- The Washington Times - Sunday, September 21, 2003

The mighty NFL drew a league-record 1,095,720 fans to its opening-weekend slate of games.

Then reality set in.

Three weeks into the season, the NFL faced a spate of TV blackouts for local coverage. It is too soon to tell whether the situation will exist in the short term, but the location and severity of some teams unable to sell out their home games caused significant concern.

Last weekend, the Indianapolis Colts failed to meet the Thursday blackout deadline for their home opener, a key matchup against division rival Tennessee. Jacksonville and Oakland also failed to sell out their home openers, with the Jaguars achieving the dubious honor for the first time in franchise history.

And woeful Arizona posted its second-worst home crowd in the desert, drawing 23,127 to its 38-0 loss to Seattle.

This weekend, the situation is only marginally improved. Arizona, playing host to Green Bay, again is nowhere near selling out the metal-benched, outdated Sun Devil Stadium. The Colts failed to meet the deadline for their home game against the Jaguars, creating the fourth local TV blackout in their last five home games.

And Seattle needed a 24-hour extension to the blackout deadline as well as large ticket buys from two corporate sponsors to keep its game against St. Louis on local TV. The fast-improving Seahawks also failed to sell out their opening home game on Sept.7 against New Orleans.

The NFL is not about to change its much-debated blackout rule, certainly not without any massive legal pressure. The rule has been long considered a cornerstone of the league. But the handful of blackouts clearly indicates even the most powerful of sports entities is not immune to an uneven economy, fan fatigue, and in the case of Arizona and others, pent-up fan disgust from annual abysmal play.

“TV is obviously a big deal in this league, but you cannot lose sight of the live gate,” said Marc Ganis, a Chicago sports industry consultant who frequently works with NFL teams. “The Indianapolis situation is most troubling. You have a competitive team, a real icon of the league in [quarterback] Peyton Manning and a fairly intimate stadium [at RCA Dome]. Even if some people are turned off with the team due to rumors about moving to Los Angeles, you should still be able to find enough fans in that market for eight regular-season games.”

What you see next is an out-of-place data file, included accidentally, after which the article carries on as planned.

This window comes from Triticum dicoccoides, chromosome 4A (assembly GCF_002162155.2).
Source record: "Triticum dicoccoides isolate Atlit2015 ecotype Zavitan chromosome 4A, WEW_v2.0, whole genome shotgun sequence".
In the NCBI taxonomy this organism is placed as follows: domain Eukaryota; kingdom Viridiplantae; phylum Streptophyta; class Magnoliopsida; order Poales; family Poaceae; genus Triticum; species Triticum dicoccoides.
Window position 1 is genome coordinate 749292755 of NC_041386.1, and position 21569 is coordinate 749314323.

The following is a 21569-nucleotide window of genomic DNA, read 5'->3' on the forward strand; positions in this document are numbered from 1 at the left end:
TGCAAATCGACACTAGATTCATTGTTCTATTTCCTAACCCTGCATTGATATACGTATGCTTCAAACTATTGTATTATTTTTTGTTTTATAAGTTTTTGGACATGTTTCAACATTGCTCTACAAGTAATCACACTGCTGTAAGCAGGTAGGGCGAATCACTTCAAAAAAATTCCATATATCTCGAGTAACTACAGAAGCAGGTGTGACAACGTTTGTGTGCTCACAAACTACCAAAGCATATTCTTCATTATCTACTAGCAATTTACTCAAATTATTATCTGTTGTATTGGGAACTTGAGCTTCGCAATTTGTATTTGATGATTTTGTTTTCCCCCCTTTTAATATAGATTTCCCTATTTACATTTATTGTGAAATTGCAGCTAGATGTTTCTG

Some of the blackout situation also owes to marked changes in the fan experience for those watching games at home, compared to the live experience. At home, fans can enjoy hours of NFL action with high-definition televisions, DirecTV’s Sunday Ticket and all the instant replays they can handle.

For many, that in-home luxury easily trumps any value from being at the game in person, particularly when $7 beers and $25 for parking are added to the equation.

NFL Commissioner Paul Tagliabue, for his part, says he is not concerned about what’s happening.

“We have TV blackouts every year, and thankfully, fewer than ever,” Tagliabue said. “We sold out a record 90 percent of our games last year.”

That may be true, but the repeated blackouts in Arizona, Indianapolis, Jacksonville and Oakland still indicate the existing situation is far from full resolution. Several teams, including Detroit and Buffalo, escaped from blackout purgatory by putting a better product on the field and at the same time downsizing the home seating capacity through either a new facility or renovation.

That option, however, is difficult at best, and for many teams simply unrealistic. The Jaguars just downgraded seating capacity at Alltel Stadium through a $47 million renovation and still have trouble at the gate. On top of the blackout pressures, roughly 6 percent of the entire Jacksonville metro area must attend each game to avoid a blackout.

Arizona’s new stadium will open in three years, but with more than 64,000 seats. And renovations to Network Associates Coliseum, including an expansion of the seating capacity, were a major lure to bringing the Raiders back to Oakland in 1994.

“These blackouts do concern me,” said Pittsburgh Steelers chairman Dan Rooney. “Some of these markets have too many seats in their stadiums. I don’t think it’s a real lack of interest in the game. But I do think we’ll need to find a way to work through this. The way [the blackout rule] stands is where it’s going to be. You can’t make special cases for specific teams.”

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